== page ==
The Delft Teaching Academy awards the Professor of Excellence Award every year to a professor who excels in his/her teaching and research. Just Herder, Professor of Interactive Mechanisms and Mechatronics, received the award at the opening of the academic year on 4 September but was ‘bowled over’ by the news before that.
Herder earned the award for his passion for his work, the way he collaborates and because, says the Dean of the Faculty of Mechanical Engineering, Maritime Engineering and Material Sciences (3mE), he brings teaching to a higher level.
“They always try not to let slip that you won the award. They succeeded as I fell for everything hook, line and sinker,” says Just Herder in his office. “During a meeting with the Dean, the Faculty Secretary came to ask if we could help with a problem. When we got to the corridor everyone was standing there and I was given a bunch of flowers. It took a while for the penny to drop.”
‘Approachable’ is an important aspect mentioned in the nomination letters. How important is it?
“Whenever I can, I try to give people the attention they need and to ask questions. Apart from when I am in a meeting, my door is always open.”
An open door policy is not a matter of course in a time when many university staff members complain about the workload.
“I believe that the people who need help the most should be given priority. Students and PhD candidates are in a phase in their careers that will determine the direction they take in life.”
You are also called a source of inspiration. Why is this?
“I think it is important for students to look beyond the well-trodden paths. My assignments for graduates and PhD candidates are not always firmly defined. They delve into the literature research to choose what they want to continue researching. This sometimes leads to new findings that we can publish. It is wonderful if they can contribute to science while they are still studying.”
“When our Dean, Fred van Keulen, read examples from the jury report aloud, I realised that I had done most of it for others. I set up an open access journal called Mechanical Sciences with a doctoral candidate who wanted to become an editor. The journal gives young researchers around the world the opportunity to experience publishing and editorial work so that they can grow and publish in established journals.”
Why is TU Delft the ideal place to work for you?
“I really enjoy working on unusual mechanisms that are not yet in use, but that have potential. One example is elastic mechanisms. They do not work with joints, but with flexibility. This means that no tissue can get caught in medical applications. It’s nice giving students things to think about.”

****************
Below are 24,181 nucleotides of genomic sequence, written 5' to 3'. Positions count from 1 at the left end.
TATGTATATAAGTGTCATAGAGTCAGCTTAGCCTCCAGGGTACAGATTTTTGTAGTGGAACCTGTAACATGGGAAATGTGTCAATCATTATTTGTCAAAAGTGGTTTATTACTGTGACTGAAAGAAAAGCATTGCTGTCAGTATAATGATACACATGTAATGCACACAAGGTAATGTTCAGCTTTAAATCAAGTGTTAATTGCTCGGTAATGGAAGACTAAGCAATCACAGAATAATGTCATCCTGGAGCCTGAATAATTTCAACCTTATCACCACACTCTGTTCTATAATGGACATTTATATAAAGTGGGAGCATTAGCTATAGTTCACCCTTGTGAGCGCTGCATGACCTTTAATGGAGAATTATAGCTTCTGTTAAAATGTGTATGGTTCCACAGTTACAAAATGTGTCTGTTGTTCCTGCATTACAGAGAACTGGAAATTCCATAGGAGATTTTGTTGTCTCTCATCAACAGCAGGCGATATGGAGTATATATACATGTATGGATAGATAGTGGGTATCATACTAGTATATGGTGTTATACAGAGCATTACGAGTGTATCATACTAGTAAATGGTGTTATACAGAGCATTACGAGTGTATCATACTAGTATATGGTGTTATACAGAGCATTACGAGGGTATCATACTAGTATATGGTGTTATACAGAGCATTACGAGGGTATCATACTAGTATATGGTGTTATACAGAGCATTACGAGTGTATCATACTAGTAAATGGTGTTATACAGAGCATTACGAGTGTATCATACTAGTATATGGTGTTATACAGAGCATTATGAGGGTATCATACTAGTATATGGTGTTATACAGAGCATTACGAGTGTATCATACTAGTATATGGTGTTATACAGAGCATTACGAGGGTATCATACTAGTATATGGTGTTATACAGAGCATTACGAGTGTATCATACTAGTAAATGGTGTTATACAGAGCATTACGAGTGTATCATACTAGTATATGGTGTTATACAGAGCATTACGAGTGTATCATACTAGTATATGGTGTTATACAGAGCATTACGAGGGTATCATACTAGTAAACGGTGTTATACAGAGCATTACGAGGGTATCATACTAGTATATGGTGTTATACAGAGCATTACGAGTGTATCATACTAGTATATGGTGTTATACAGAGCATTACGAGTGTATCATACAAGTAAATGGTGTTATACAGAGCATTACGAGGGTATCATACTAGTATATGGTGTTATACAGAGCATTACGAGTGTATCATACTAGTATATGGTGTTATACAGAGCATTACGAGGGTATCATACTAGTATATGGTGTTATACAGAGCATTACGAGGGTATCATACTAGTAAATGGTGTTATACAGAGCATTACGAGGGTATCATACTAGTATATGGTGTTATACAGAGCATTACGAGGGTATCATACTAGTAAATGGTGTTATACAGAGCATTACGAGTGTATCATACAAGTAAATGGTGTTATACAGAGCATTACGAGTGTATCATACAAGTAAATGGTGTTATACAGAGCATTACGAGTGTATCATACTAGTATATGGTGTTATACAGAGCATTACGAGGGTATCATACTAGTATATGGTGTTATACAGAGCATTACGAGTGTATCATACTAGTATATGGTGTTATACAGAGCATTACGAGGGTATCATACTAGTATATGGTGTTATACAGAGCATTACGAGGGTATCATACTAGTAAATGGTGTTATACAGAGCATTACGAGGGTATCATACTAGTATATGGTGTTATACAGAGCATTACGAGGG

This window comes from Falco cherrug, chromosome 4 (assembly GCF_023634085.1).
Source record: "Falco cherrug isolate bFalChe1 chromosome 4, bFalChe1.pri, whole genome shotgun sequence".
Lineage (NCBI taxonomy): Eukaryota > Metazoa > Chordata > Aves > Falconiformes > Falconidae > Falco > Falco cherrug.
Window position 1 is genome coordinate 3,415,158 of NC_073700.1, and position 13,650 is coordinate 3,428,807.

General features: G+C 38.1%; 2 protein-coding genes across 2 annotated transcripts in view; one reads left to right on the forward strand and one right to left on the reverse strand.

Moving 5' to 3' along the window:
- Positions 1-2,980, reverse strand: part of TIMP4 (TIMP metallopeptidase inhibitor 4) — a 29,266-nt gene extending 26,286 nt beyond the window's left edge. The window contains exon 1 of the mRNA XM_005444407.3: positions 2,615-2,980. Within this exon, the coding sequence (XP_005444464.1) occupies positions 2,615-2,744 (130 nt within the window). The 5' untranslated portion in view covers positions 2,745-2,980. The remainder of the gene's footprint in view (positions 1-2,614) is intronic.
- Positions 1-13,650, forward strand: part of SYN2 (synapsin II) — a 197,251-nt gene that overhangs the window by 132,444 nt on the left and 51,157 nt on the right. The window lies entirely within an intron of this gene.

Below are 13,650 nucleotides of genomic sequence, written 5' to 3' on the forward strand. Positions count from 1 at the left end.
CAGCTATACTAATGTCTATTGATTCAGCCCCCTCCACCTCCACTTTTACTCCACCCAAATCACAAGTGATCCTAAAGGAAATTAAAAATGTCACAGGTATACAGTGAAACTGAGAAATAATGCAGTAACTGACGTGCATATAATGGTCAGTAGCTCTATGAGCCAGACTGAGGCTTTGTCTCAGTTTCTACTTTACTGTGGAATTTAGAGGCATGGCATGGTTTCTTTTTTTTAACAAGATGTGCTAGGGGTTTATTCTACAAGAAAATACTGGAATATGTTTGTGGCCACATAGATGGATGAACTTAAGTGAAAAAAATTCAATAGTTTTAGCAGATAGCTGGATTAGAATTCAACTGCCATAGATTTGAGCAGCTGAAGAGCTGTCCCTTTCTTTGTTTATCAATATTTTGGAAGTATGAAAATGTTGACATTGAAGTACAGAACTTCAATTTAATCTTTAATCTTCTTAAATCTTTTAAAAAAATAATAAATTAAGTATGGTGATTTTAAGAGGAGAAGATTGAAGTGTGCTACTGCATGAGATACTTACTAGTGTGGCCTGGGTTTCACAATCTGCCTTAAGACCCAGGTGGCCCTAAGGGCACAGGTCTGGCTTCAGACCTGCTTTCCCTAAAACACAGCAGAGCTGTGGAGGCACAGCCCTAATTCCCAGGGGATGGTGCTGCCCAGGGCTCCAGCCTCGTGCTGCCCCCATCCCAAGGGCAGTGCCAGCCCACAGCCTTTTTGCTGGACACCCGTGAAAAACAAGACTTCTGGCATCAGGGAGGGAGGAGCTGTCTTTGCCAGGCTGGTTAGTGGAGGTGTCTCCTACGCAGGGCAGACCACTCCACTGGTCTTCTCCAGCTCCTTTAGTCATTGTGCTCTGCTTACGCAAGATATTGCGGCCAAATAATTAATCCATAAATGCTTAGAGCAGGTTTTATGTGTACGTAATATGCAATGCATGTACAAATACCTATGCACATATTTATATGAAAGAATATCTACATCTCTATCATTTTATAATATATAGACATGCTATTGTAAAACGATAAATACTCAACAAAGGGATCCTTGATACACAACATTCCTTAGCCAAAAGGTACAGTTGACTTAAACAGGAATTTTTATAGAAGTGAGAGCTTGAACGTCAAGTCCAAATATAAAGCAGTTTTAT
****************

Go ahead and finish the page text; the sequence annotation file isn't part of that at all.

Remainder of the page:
In an interview on TU Delft’s website, you say that working with students gives you energy. How does this happen?
“I am often impressed by the speed at which students pick up complicated things once they properly understand the basics. So I try to choose subjects that need an extra step in the thought process in my lectures. I first explain one simply, and later use a more complicated example. I believe this is the best way to make complex material comprehensible.”
Like his Professor of Excellence predecessor Kees Vuik, Just Herder has some tips for his colleagues.
1. TU Delft is there to help people
“Graduating or obtaining one’s doctorate is a process in which someone grows and learns about themselves. It is important to give them the space they need. This is why I never make projects very specific. This gives them the space to do what they want.”
2. Create a one-to-one relationship with students
“This is easier to do in a graduation process than during a lecture. In large lectures I try to do this by addressing people directly, asking questions, and letting them discuss things with each other once in a while. I hope this gives them the feeling that the lecture is really for them.”
3. Design is very important
“This tip is primarily for the mechanical engineering course. I try to give students a hands-on experience in some of the design subjects. In one example the students take apart a drill, try to understand how it works, and think up something to improve it.”
4. Do not lose sight of the outside world
“When you are concentrating on your research, you sometimes lose sight of the outside world. For this reason we also do practical projects. It starts with a problem at a company. We work with that company to try to find a unique solution through a research project.”
5. Try new things
“I also recognise that I do not know everything. I still feel like a student. My hope is that after their research, PhD candidates know more about a certain subject than I do. And I say this to them too. I also add new components to my teaching, such as self-study videos to get students to think about an assignment differently.”